“The pen is mightier than the sword.”
The recent events in Europe have once again reminded us of this quote. So I thought I would write a bit about the origin of the quote, as well as find some other quotes that are appropriate for these times.
The English words “The pen is mightier than the sword” were first written by novelist and playwright Edward Bulwer-Lytton in 1839 in his historical play Cardinal Richelieu.
Richelieu, chief minister to King Louis XIII, discovers a plot to kill him, but as a priest he is unable to take up arms against his enemies.
The saying quickly gained popularity, says Susan Ratcliffe, associate editor of the Oxford Quotations Dictionaries. “By the 1840s it was commonplace.” (And interestingly, because Bulwer-Lytton is also known for his famous opening line “It was a dark and stormy night,” an annual contest for badly written first sentences is named after him.)
According to the Cambridge Dictionaries website, the quote emphasizes that “thinking and writing have more influence on people and events than the use of force or violence.”
However, the sentiment of the quote was uttered by many prior to Mr. Bulwer-Lytton.
There was a belief in classical times that the written word had the power to survive “and transcend even the bloodiest events… even if they didn’t actually prevail against arms in the short term,” according to Armand D’Angour, classics professor at Oxford University.
The Greek poet Euripides, who died in about 406 BC, is sometimes quoted as writing, “The tongue is mightier than the blade.”
George Whetstone in his Heptameron of Civil Discourses, published in 1582, says, “The dashe of a Pen, is more greeuous then the counterbuse of a Launce.” (The dash of a pen is more grievous than the counter use of a lance.)
In the early 17th century, Robert Burton, in The Anatomy of Melancholy, says that “A blow with a word strikes deeper than a blow with a sword” was already an “old saying.”
According to Michael Broers, professor of Western European history at Oxford University, “Napoleon realized the power of the press.” When Napoleon came to power, he suppressed most of the dozens of newspapers in France, sanctioning only a few publications.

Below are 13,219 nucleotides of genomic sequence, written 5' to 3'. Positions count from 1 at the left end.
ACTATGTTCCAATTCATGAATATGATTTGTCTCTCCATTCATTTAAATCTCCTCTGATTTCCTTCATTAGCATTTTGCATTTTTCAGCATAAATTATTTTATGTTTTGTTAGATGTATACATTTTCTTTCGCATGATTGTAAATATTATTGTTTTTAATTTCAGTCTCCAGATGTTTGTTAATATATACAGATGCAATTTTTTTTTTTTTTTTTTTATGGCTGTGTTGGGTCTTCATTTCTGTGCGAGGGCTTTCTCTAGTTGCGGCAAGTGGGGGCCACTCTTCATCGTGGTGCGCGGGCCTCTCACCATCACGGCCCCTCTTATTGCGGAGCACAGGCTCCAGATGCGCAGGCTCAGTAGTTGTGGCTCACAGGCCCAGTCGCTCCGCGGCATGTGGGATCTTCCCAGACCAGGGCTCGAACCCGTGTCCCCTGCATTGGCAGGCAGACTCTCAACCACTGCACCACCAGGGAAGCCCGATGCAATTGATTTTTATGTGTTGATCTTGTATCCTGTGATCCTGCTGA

Napoleon is sometimes quoted as saying, “Four hostile newspapers are more to be feared than 1,000 bayonets.”
Some other quotes that might remind us of the current times:
It is the test of a good religion whether you can joke about it. ~G.K. Chesterton
The role of a writer is not to say what we all can say, but what we are unable to say. ~Anaïs Nin
And by the way, everything in life is writable about if you have the outgoing guts to do it, and the imagination to improvise. The worst enemy to creativity is self-doubt. ~Sylvia Plath
Ink and paper are sometimes passionate lovers, oftentimes brother and sister, and occasionally mortal enemies. ~Terri Guillemets
Words — so innocent and powerless as they are, as standing in a dictionary, how potent for good and evil they become in the hands of one who knows how to combine them. ~Nathaniel Hawthorne
I write because I’m afraid to say some things out loud. ~Gordon Atkinson, reallivepreacher.com
All violence is the result of people tricking themselves into believing that their pain derives from other people and that consequently those people deserve to be punished. ~Marshall Rosenberg
The man who strikes first admits that his ideas have given out. ~Chinese Proverb
It is clear that the way to heal society of its violence… and lack of love is to replace the pyramid of domination with the circle of equality and respect. ~Manitonquat
Nonviolence doesn’t always work – but violence never does. ~Madge Micheels-Cyrus
Victory attained by violence is tantamount to a defeat, for it is momentary. ~Gandhi
Those who deny freedom to others deserve it not for themselves. ~Abraham Lincoln
The pen is mightier than the sword. – “La plume est plus forte que l’epee.”
(Credit to Quotegarden.com and Wikipedia)